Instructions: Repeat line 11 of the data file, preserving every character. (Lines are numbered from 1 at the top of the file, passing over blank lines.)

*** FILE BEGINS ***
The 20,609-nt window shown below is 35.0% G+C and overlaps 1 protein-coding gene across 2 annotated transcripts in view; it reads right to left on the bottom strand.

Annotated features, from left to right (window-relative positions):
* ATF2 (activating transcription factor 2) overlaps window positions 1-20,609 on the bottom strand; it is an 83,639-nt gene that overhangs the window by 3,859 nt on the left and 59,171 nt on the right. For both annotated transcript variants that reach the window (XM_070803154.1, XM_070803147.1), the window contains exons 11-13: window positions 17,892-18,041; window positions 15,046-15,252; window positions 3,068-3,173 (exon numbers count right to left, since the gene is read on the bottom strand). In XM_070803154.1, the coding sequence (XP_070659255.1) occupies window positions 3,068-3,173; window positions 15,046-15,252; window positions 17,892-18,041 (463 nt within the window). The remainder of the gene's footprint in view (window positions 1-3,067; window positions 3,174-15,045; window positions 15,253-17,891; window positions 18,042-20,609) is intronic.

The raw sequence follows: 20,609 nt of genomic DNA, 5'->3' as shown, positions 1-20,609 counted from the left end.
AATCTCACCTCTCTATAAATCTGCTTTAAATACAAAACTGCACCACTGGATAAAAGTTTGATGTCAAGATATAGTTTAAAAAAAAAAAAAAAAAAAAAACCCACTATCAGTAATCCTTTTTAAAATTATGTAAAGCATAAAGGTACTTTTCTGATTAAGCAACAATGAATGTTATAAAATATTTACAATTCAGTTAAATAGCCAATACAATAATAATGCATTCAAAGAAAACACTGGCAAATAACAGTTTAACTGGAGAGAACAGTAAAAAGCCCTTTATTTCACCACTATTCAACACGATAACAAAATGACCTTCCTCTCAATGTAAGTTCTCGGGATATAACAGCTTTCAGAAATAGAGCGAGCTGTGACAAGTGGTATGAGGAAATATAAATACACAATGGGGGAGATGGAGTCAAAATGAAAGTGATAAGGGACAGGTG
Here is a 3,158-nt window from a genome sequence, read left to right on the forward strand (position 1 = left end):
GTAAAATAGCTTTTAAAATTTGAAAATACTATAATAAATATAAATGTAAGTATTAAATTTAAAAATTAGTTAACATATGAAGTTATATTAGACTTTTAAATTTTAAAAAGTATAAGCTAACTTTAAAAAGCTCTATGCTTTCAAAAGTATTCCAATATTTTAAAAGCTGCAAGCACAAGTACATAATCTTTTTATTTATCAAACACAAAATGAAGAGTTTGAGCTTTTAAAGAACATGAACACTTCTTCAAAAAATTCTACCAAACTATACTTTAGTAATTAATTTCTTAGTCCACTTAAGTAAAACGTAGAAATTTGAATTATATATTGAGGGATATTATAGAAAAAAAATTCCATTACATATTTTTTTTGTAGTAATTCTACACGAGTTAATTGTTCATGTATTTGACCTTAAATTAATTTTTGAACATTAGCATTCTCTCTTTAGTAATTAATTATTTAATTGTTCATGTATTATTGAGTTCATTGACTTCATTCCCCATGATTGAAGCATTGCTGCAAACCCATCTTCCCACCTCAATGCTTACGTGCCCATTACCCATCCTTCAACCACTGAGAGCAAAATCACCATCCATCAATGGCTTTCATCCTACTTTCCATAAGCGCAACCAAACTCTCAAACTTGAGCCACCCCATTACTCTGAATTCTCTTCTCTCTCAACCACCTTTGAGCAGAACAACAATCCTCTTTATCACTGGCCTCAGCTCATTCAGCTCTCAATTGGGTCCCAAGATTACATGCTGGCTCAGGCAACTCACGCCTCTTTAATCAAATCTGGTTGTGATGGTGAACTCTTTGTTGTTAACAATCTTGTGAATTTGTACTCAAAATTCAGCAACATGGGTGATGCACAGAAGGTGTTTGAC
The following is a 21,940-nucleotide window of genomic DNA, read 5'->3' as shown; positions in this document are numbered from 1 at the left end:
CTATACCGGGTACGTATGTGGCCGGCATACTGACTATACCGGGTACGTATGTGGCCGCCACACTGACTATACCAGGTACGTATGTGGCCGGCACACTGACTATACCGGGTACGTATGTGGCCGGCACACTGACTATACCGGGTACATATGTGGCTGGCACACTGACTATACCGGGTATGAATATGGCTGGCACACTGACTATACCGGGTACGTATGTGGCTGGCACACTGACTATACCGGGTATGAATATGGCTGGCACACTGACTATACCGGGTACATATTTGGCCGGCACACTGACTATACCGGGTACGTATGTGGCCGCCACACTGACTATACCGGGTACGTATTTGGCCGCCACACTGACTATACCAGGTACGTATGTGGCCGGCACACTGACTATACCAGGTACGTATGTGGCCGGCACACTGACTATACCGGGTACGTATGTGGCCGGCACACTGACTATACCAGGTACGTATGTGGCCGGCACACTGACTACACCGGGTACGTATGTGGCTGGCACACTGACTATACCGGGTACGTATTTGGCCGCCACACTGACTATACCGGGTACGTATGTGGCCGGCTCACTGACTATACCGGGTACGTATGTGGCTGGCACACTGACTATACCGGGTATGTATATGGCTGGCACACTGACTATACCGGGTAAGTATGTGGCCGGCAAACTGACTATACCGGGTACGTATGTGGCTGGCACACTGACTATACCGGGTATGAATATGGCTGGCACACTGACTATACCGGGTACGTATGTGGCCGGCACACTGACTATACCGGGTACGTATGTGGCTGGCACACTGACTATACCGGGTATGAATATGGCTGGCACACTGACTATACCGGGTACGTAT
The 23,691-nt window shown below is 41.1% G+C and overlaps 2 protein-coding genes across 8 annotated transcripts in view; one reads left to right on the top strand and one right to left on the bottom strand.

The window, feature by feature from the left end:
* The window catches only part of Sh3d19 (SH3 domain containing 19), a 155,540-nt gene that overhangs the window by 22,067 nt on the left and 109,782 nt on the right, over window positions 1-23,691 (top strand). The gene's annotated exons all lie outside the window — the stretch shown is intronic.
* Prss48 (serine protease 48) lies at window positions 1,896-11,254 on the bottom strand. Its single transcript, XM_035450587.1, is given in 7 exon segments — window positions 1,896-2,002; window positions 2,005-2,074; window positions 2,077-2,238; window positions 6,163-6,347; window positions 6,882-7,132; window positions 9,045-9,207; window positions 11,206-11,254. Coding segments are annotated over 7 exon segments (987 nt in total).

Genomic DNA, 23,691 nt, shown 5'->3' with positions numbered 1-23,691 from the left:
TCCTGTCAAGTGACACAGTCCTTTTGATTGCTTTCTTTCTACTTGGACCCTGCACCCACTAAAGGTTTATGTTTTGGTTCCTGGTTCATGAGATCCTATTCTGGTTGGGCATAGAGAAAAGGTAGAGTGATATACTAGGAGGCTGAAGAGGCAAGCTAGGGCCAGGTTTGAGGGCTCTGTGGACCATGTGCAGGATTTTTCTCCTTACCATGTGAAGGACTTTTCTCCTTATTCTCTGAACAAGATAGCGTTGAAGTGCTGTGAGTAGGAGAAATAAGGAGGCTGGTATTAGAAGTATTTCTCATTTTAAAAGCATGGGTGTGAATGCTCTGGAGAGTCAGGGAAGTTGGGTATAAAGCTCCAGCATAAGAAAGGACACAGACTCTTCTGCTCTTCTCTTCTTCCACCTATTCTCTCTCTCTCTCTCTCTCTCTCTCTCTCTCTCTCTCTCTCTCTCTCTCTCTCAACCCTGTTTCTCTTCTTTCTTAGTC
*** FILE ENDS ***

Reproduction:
The window, feature by feature from the left end: